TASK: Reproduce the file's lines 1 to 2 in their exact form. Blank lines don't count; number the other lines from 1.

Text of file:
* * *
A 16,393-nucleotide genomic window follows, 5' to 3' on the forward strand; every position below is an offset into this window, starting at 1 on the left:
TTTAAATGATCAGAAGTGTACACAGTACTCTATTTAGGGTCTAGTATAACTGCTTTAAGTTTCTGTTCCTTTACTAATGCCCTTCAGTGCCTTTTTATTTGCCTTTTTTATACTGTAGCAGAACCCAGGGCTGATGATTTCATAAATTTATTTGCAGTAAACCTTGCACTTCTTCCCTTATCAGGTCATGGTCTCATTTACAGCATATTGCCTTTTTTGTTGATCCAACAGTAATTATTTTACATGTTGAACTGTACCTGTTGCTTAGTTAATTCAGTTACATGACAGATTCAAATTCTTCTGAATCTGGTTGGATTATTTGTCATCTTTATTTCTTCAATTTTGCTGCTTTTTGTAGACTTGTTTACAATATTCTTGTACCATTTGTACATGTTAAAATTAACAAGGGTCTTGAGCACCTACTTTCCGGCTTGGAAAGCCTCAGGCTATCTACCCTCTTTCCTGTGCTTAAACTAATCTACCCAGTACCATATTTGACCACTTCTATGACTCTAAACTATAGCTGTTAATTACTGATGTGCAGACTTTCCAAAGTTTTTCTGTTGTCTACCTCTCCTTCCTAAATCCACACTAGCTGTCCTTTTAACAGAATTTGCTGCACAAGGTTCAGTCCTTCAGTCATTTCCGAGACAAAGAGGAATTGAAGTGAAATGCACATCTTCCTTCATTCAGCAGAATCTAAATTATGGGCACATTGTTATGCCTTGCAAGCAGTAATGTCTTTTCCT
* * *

A 16,393-nucleotide genomic window follows, 5' to 3' on the forward strand; every position below is an offset into this window, starting at 1 on the left:
TTTAAATGATCAGAAGTGTACACAGTACTCTATTTAGGGTCTAGTATAACTGCTTTAAGTTTCTGTTCCTTTACTAATGCCCTTCAGTGCCTTTTTATTTGCCTTTTTTATACTGTAGCAGAACCCAGGGCTGATGATTTCATAAATTTATTTGCAGTAAACCTTGCACTTCTTCCCTTATCAGGTCATGGTCTCATTTACAGCATATTGCCTTTTTTGTTGATCCAACAGTAATTATTTTACATGTTGAACTGTACCTGTTGCTTAGTTAATTCAGTTACATGACAGATTCAAATTCTTCTGAATCTGGTTGGATTATTTGTCATCTTTATTTCTTCAATTTTGCTGCTTTTTGTAGACTTGTTTACAATATTCTTGTACCATTTGTACATGTTAAAATTAACAAGGGTCTTGAGCACCTACTTTCCGGCTTGGAAAGCCTCAGGCTATCTACCCTCTTTCCTGTGCTTAAACTAATCTACCCAGTACCATATTTGACCACTTCTATGACTCTAAACTATAGCTGTTAATTACTGATGTGCAGACTTTCCAAAGTTTTTCTGTTGTCTACCTCTCCTTCCTAAATCCACACTAGCTGTCCTTTTAACAGAATTTGCTGCACAAGGTTCAGTCCTTCAGTCATTTCCGAGACAAAGAGGAATTGAAGTGAAATGCACATCTTCCTTCATTCAGCAGAATCTAAATTATGGGCACATTGTTATGCCTTGCAAGCAGTAATGTCTTTTCCT